7lbs, 12 ounces put her about a full pound above our midwives estimates, and she’s in the 50th percentile across the board.

I’ll post my version of her birth story sometime this weekend. Or week. And I’ll put up some photos once I figure out the password protect thing.

Hope everyone out there is doing well!

“Waiting Game,” or “Anxiety Cares Not for Logic,” or “Things I Never Expected to Worry About When My Wife Got Pregnant”

I know I have no real place to be impatient– number one, I’m not the carrying parent, and really if anyone gets to complain about pregnancy taking F O R E V E R it should be MamaRae. Number two, we don’t hit 40 weeks until this next Monday, Sept 8. But I’m starting this new job, and I’ve been really anxious about not being available RIGHT AWAY when MamaRae goes into labor. Nevermind the fact that I’m still in orientation and training and so leaving early or calling in to miss a shift is not a huge deal. Nevermind the fact that I was completely up front with management at every stage of the hiring process, and every person I’ve talked to has been very supportive of my position. Nevermind the fact that labor doesn’t (usually) happen the way it’s shown on TV, all fast and furious (MamaRae plans to play video games through early labor. It’s ok if I miss the first 20 minutes of that). Nevermind any of those things, I’m anxious, and when I get anxious, logic doesn’t help. The only thing that will help is the removal of the stressor– in this case, either quitting the job (not an option) or the baby coming out (preferable!). So. I’m excited. I can’t wait to meet my baby. And I’m anxious and can’t wait for Bug to be born just so I can stop stressing out every time I go in to work.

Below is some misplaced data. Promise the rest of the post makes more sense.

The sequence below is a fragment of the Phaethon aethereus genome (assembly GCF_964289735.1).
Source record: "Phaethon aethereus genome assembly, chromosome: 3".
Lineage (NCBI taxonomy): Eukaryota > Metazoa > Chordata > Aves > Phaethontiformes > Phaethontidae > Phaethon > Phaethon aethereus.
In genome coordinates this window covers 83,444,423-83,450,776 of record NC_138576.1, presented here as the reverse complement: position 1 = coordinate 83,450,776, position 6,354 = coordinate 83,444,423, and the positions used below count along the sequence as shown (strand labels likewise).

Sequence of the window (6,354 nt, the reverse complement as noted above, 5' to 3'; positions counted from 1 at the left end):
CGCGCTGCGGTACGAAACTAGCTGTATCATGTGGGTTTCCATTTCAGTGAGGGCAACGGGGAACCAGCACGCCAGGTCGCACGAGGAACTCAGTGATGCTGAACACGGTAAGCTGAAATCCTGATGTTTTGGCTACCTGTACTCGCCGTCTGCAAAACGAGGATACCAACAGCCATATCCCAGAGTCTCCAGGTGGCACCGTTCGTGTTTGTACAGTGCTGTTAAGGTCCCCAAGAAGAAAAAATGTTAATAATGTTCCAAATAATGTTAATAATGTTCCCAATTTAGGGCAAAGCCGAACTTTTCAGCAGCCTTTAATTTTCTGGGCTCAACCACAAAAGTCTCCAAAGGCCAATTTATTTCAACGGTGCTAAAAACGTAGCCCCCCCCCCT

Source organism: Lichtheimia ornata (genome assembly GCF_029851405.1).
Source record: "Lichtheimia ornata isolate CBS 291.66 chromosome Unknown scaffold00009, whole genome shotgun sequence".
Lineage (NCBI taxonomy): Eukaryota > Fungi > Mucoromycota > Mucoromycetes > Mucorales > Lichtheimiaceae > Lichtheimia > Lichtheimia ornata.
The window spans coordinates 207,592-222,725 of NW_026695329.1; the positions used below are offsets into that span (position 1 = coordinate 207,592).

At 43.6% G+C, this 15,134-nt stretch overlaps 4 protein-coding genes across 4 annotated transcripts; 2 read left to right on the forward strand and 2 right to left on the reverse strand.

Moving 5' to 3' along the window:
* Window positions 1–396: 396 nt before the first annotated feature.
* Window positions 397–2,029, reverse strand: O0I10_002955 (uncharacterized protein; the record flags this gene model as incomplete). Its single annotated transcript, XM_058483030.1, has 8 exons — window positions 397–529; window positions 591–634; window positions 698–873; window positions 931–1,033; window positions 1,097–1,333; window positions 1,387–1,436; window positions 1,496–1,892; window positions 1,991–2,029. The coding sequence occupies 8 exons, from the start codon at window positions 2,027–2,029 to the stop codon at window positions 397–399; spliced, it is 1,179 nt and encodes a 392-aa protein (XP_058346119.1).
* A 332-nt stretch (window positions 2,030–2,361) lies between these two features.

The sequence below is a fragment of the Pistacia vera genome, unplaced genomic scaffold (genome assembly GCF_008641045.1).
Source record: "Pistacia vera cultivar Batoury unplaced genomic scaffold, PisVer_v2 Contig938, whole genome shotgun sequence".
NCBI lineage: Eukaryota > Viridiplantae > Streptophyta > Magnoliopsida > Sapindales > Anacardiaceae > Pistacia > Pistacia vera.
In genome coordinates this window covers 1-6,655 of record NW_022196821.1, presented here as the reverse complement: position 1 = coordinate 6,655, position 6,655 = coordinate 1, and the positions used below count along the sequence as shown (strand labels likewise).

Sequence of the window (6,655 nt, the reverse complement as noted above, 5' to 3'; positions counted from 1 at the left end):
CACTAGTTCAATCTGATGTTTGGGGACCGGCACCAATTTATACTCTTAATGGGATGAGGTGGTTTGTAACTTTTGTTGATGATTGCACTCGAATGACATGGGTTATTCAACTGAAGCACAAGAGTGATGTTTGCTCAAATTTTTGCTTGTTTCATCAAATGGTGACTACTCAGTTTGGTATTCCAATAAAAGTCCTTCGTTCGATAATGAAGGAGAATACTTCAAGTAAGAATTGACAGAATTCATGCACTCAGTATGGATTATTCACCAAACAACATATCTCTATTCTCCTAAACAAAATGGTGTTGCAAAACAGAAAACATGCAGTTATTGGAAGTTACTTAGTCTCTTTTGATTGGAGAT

In completely unrelated news, I made a playlist on Spotify of chill music for early labor. I’ve been listening to it on a loop. You can find it here: Little Rainbow Bug

39 + 2

This morning we had what I hope (but am trying not to expect) was our last prenatal. Everything looks good to go and Bug has dropped a bit. The slight downside is that this little one has firmly shown a preference for my right side, which can mean a longer labor, but when I consider that we could be going into this with a footling breech, I have no real complaints!

Most of the last few weeks has been about trying, and failing, to sleep more than two hours at a time, and getting as much work done as my sleep deprived brain can handle. 

Scout the dog has started acupuncture in the desperate hope that it will help her anxiety about the world, which manifests in destroying things and climbing into my lap. All 57 lbs. I wish we had thought about it months ago, but we will do what we can with what we’ve got! I never thought I would have a ten year old dog with as much energy as a typical puppy! We’re very grateful that she loves babies and are doing what we can to prepare her. Lots of exercise (which is great for me too) and more training time. 

Here’s hoping by this time next week I’m either in labor or I can already sleep on my stomach!